Where Liverpool and Balotelli must improve to get the best from the Italian

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After eight appearances so far for Liverpool, two as sub, Ashwin Ramesh analyses Mario Baltelli’s start to life at Anfield.

LIVERPOOL, ENGLAND - Friday, September 26, 2014: Liverpool's Mario Balotelli in action against Everton during the Premier League match at Anfield. (Pic by David Rawcliffe/Propaganda)

There is little doubt that Mario Balotelli is a talented footballer. He has the potential to be among the world’s best. But so far it hasn’t clicked at Liverpool.

Is it a case of him needing more time to settle? Is he not suited to Liverpool’s style of play? Do Liverpool need to adapt to accommodate him? Or is it a perceived attitude problem?

The Italian forward most definitely has big boots to fill. I’m sure none of us expected Balotelli to hit the heights of Luis Suarez from the word go, but we surely expect a lot more from the £16 million man.

Balotelli’s performances as an individual

The style with which Liverpool played last season was breathtaking. Two strikers, Suarez and Daniel Sturridge, up top playing with an incredible work rate and brilliant understanding. Constantly trying to run at the defenders and getting in behind the opposition, with Steven Gerrard, Raheem Sterling, Philippe Coutinho and Jordan Henderson providing great support from midfield.

The worst nightmare for a defender is when a striker with incredible pace is running at you. It becomes very tough to deal with even for top class centre-backs.

Sturridge_pressing

These images from last season’s 3-0 win at Old Trafford depict exactly how Liverpool caused problems for teams in the final-third. The eagerness of Suarez (2nd image) and Sturridge (1st image) to get in the box and make something happen made it tough for the defenders to deal with.

Suarez_pressing

Whereas Balotelli’s positions (against Everton in the images below) often haven’t looked threatening to the opposition and have been too easy to defend against.

Balotelli_mid

Balotelli_wing

There is nobody inside the box, and the lone striker in the team is either very deep or out wide. The fact that Balotelli didn’t have a single touch inside the opponents box against Basel highlights our biggest concern, although, admittedly the service that night from midfield wasn’t great either.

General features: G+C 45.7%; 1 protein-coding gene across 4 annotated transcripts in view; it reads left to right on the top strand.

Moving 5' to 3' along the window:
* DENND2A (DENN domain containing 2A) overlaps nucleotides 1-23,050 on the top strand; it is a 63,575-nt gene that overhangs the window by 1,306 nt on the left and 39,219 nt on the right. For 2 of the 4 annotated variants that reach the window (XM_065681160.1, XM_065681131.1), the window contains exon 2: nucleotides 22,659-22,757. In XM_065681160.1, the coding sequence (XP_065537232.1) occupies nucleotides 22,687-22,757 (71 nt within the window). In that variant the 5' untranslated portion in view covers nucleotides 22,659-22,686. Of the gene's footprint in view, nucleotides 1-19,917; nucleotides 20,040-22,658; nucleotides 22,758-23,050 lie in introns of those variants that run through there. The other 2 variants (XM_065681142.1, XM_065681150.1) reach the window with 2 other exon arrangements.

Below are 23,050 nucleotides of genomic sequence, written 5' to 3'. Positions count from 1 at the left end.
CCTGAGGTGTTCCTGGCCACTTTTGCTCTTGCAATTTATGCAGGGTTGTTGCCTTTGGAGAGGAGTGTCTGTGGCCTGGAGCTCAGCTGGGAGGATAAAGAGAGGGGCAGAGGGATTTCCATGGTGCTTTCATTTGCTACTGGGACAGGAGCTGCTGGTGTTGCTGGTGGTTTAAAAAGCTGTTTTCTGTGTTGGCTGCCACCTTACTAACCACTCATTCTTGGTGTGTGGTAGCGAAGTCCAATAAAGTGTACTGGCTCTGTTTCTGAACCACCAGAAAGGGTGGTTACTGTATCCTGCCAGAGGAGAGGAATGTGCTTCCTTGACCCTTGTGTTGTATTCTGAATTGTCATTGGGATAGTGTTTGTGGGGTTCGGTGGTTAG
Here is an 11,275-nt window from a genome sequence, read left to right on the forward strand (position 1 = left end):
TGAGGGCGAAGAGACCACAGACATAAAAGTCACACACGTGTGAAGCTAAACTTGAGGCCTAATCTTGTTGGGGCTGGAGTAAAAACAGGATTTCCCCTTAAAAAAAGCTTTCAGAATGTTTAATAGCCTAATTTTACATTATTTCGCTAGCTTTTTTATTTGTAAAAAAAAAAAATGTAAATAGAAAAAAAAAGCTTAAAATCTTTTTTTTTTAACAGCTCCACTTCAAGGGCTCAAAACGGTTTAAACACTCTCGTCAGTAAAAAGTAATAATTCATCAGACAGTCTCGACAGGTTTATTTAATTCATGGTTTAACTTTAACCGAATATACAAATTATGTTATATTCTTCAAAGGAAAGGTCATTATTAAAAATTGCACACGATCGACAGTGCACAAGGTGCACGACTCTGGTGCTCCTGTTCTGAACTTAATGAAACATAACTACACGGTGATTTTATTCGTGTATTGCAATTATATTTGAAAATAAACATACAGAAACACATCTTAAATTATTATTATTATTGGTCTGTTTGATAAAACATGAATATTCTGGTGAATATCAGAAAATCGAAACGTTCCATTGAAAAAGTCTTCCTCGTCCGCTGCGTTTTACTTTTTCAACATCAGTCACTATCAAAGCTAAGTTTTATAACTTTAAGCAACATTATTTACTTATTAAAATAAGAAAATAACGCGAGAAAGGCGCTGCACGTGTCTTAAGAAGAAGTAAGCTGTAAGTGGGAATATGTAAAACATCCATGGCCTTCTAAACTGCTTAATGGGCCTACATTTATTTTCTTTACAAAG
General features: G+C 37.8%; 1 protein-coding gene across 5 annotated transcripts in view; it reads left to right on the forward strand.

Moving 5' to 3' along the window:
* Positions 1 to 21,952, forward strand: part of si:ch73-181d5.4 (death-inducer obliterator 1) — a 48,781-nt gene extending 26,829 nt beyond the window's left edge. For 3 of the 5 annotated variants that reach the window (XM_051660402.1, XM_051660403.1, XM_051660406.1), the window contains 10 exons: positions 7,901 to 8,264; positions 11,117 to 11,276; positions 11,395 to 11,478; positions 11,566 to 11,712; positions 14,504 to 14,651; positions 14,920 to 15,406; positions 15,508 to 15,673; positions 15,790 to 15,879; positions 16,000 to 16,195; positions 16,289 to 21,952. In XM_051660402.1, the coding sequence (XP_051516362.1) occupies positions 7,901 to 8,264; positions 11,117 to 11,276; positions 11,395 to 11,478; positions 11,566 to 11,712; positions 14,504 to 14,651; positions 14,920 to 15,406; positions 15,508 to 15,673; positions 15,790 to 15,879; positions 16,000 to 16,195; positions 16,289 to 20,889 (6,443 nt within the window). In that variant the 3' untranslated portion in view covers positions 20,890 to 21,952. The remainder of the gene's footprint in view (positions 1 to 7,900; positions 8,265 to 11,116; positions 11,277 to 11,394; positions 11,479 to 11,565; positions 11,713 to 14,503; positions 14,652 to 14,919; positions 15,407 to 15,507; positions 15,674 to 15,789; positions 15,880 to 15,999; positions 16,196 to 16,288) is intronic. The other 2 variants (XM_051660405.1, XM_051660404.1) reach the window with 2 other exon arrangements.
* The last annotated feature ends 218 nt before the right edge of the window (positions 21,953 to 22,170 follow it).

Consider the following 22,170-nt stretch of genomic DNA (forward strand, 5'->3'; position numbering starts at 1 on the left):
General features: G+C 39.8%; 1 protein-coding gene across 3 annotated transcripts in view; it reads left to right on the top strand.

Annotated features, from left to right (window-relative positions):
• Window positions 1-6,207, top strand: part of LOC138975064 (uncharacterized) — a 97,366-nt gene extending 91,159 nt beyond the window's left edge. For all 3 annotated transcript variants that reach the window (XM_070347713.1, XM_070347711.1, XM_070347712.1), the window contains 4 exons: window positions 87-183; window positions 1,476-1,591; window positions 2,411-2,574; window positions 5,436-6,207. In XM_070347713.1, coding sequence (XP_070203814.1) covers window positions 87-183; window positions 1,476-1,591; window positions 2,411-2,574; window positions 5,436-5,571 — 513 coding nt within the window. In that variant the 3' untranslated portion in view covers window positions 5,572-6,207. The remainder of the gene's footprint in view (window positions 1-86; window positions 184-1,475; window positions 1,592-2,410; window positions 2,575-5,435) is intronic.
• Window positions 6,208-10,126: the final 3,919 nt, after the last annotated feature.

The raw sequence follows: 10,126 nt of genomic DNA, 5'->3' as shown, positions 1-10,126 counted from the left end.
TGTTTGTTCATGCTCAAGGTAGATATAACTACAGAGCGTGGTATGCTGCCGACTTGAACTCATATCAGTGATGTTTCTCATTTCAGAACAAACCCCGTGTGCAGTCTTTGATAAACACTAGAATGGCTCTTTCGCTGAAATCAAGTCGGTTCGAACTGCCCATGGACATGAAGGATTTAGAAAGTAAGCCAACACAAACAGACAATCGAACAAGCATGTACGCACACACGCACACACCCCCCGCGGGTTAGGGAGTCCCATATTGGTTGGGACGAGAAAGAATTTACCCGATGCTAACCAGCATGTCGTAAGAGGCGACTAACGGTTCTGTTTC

When players have made attacking runs, especially Alberto Moreno and Sterling, he hasn’t provided the killer pass. Instead he has often cut in to take a shot and waste the opportunity. Not that he shouldn’t be given the licence to do that, but he should consider other options around him too.

In the games he has played for Liverpool until now, I haven’t seen Balotelli pressing and running at the defenders. He needs to get in behind the defensive line more often. He sometimes kills the pace at which we counter by keeping the ball and trying to do too much. That one touch passing doesn’t look that effective with him in the team. Not that his passing has been bad, but for a player with such high quality technical ability, we do expect more from Balotelli.

Understanding with his fellow forwards

LIVERPOOL, ENGLAND - Tuesday, September 16, 2014: Liverpool's Mario Balotelli and Fabio Borini looks dejected as PFC Ludogorets Razgrad score a late equalising goal during the UEFA Champions League Group B match at Anfield. (Pic by David Rawcliffe/Propaganda)

There seems to be a lack of understanding between Balotelli, Sterling and new signing Lazar Markovic. They’ve seemed to be playing more as individuals. Hence, Sterling has become ineffective at times. Plus, Markovic, who himself is finding adapting to life in England hard isn’t helping the cause either.

The only game this season where it looked like Balotelli would be a success at Liverpool was against Spurs, when he was paired alongside Sturridge. The movement of Sturridge caused problems for the defenders and created space for Balotelli – and Sterling – to exploit. Hopefully, with Sturridge returning against QPR, we’ll see promising signs of a new strike partnership.

Conclusion

Balotelli, at least as of now, doesn’t look like a forward who will make those intelligent runs we saw so often last season. Hence, it seems useless to put him in as the lone striker up front in a typical Brendan Rodgers type line-up.

We can’t write him off after only eight games at the club. He is only 24 and still learning. Plus, Balotelli can add something to our attack that Suarez could never offer, aerial presence. Rodgers might have to tweak a few things too to use Balotelli’s strengths more effectively.

Not many teams in Europe play the brand of football that Liverpool do. So, I’m pretty sure that it’ll take time for Super Mario to adjust to Rodger’s style and the players around him. Brendan needs to ensure that he doesn’t lose confidence.

A player of such brilliant natural ability shouldn’t go waste.

Ashwin Ramesh

Do you agree with Ashwin’s assessments? Let us know in the comments below.

To mark the end of the 30-year wait for a league title, the ‘Liverpool Mishmash’ poster is available to order exclusively on This Is Anfield — the history of the Reds in one image!

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